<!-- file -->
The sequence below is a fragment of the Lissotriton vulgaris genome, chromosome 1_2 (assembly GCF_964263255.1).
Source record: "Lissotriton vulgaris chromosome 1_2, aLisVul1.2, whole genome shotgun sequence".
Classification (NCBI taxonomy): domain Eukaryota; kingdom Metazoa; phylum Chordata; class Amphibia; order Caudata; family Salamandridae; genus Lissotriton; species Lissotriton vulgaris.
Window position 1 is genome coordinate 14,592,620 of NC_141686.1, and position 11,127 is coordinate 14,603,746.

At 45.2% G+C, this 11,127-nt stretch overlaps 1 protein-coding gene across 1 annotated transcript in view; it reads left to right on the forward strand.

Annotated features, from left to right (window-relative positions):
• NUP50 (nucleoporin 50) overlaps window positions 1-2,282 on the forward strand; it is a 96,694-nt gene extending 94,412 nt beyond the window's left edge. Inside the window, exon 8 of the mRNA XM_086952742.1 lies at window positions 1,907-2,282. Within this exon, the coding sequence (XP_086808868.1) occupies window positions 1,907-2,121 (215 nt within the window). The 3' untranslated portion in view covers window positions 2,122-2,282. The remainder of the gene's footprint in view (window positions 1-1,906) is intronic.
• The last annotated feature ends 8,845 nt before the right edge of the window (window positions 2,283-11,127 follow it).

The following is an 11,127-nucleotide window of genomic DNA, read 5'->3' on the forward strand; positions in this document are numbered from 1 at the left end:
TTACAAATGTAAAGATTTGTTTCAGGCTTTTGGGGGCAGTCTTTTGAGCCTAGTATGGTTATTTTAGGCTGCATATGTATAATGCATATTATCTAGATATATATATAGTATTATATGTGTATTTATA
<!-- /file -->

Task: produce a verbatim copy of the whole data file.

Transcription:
The sequence below is a fragment of the Lissotriton vulgaris genome, chromosome 1_2 (assembly GCF_964263255.1).
Source record: "Lissotriton vulgaris chromosome 1_2, aLisVul1.2, whole genome shotgun sequence".
Classification (NCBI taxonomy): domain Eukaryota; kingdom Metazoa; phylum Chordata; class Amphibia; order Caudata; family Salamandridae; genus Lissotriton; species Lissotriton vulgaris.
Window position 1 is genome coordinate 14,592,620 of NC_141686.1, and position 11,127 is coordinate 14,603,746.

At 45.2% G+C, this 11,127-nt stretch overlaps 1 protein-coding gene across 1 annotated transcript in view; it reads left to right on the forward strand.

Annotated features, from left to right (window-relative positions):
• NUP50 (nucleoporin 50) overlaps window positions 1-2,282 on the forward strand; it is a 96,694-nt gene extending 94,412 nt beyond the window's left edge. Inside the window, exon 8 of the mRNA XM_086952742.1 lies at window positions 1,907-2,282. Within this exon, the coding sequence (XP_086808868.1) occupies window positions 1,907-2,121 (215 nt within the window). The 3' untranslated portion in view covers window positions 2,122-2,282. The remainder of the gene's footprint in view (window positions 1-1,906) is intronic.
• The last annotated feature ends 8,845 nt before the right edge of the window (window positions 2,283-11,127 follow it).

The following is an 11,127-nucleotide window of genomic DNA, read 5'->3' on the forward strand; positions in this document are numbered from 1 at the left end:
TTACAAATGTAAAGATTTGTTTCAGGCTTTTGGGGGCAGTCTTTTGAGCCTAGTATGGTTATTTTAGGCTGCATATGTATAATGCATATTATCTAGATATATATATAGTATTATATGTGTATTTATA